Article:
The Startup Reykjavik saga continues. Arion Bank‘s accelerator program, Startup Reykjavik which was established in 2012, will be held from June – August this year. We have now chosen the ten participating teams for the summer. We will present them in the next few days. As in previous years, the diversity of the teams is great, ranging from food, software, hardware to gaming. Although the number of applications was down from the previous year, we did not see that affecting the quality of the application / teams. That essentially tells me two things:
- Those „infected“ with the entrepreneur virus still look for an accelerator program to speed up business and product development.
- The number of teams applying has some relation to macroeconomic factors. The Icelandic economy is doing well and it is easy to be employed, meaning that people turn less to develop their own companies at this stage in the economy cycle.
Furthermore, what positively surprised me as was how many 35+ years individuals applied this year. We have seen in recent years that the older the teams are in age, the likelihood of success increases. There is hardly any rock hard science behind this. Seasoned teams already have more experience, they are more likely to have developed their idea based on need or solving a problem they have had to deal with, and have more to lose if the business goes sour. In other words, they persevere longer. They also tend to have developed their idea somewhat longer/further before applying to Startup Reykjavik.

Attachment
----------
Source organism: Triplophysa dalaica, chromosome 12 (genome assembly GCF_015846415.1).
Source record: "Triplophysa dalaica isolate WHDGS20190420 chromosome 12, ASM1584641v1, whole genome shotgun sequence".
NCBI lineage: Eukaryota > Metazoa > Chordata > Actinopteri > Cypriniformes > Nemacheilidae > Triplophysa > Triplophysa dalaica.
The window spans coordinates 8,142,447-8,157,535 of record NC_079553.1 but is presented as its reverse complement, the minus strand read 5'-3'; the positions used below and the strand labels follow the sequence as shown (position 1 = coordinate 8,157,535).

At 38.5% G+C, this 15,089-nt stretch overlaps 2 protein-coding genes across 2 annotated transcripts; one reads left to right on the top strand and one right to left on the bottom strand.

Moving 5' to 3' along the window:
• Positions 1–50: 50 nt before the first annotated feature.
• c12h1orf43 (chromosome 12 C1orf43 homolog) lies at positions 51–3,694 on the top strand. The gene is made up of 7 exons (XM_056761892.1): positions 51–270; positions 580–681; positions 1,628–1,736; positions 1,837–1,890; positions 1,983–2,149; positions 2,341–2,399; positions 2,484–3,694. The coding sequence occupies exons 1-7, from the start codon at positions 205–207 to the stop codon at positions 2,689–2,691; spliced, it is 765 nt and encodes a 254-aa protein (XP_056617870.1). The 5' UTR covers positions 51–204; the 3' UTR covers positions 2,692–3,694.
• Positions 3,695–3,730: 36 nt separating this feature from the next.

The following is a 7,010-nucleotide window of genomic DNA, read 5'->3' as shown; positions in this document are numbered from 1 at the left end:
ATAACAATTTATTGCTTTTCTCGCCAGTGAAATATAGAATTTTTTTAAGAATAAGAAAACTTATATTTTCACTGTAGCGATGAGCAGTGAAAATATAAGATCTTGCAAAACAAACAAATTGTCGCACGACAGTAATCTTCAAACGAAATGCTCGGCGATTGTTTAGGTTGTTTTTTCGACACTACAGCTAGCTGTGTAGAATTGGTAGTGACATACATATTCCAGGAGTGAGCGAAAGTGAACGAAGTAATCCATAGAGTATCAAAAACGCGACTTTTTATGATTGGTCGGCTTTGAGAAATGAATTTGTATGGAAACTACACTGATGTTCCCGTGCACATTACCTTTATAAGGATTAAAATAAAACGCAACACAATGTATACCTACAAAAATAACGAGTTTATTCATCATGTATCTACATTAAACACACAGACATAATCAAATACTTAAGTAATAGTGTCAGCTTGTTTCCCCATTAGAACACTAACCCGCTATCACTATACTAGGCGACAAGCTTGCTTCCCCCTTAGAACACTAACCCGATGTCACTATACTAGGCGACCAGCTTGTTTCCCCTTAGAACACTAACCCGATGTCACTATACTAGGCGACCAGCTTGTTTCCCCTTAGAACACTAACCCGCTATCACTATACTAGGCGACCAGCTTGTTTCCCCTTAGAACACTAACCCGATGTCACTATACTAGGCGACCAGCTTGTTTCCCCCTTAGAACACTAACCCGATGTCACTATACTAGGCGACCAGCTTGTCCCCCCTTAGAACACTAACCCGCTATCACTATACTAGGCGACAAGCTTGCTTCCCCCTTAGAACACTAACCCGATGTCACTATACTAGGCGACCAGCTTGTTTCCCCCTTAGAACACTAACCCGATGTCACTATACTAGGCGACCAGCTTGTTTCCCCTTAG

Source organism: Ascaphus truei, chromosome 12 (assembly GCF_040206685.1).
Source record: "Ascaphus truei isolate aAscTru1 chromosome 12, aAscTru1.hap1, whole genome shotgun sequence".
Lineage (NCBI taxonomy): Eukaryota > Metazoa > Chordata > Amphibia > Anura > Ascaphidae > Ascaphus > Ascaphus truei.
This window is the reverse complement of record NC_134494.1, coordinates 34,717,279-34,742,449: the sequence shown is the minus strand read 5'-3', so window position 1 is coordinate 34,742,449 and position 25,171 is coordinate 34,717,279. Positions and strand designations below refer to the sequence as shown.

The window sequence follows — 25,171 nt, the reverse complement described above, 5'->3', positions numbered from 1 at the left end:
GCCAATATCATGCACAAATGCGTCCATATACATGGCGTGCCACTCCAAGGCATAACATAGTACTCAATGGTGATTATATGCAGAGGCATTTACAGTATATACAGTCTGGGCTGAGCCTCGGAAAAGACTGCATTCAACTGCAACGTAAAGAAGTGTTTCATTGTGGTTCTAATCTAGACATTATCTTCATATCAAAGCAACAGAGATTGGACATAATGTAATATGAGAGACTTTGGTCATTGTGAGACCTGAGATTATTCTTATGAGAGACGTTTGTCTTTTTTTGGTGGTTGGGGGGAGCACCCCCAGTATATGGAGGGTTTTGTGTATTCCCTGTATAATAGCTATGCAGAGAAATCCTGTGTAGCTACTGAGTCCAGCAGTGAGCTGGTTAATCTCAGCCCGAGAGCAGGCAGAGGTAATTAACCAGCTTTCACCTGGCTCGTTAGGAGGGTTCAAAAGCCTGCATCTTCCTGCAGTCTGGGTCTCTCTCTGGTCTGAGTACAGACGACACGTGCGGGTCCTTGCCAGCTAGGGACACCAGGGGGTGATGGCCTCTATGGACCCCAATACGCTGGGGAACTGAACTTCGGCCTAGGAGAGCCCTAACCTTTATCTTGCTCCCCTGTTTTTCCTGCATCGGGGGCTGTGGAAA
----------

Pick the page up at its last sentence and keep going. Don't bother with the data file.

It has long been my opinion that well developed ideas, or even already-revenue-generating businesses will benefit the most from participating in an accelerator rather than business ideas that are in their infancy. The mentor driven accelerator model increases the value in companies by a significant multitude. Yet, rather than guiding people in their earliest stages, mentors can provide much greater value once the business is up and running. It is not only logical, but practical. Fully functional and developed teams have run into their first problems. It is the second or third round of problems that are usually the most difficult, whether it‘s fine-tuning the market entrance / maintenance, dealing with logistics / supply chain, internal / team problems, or adjusting the business model, etc. These teams are dealing with reality, not concepts or strategy in Powerpoint, tweaking the code or modifying the back end or front end for the first time.
To me, this is yet another proof that Startup Reykjavik delivers value to all stakeholders, and I look forward to getting to know ten interesting startups this summer.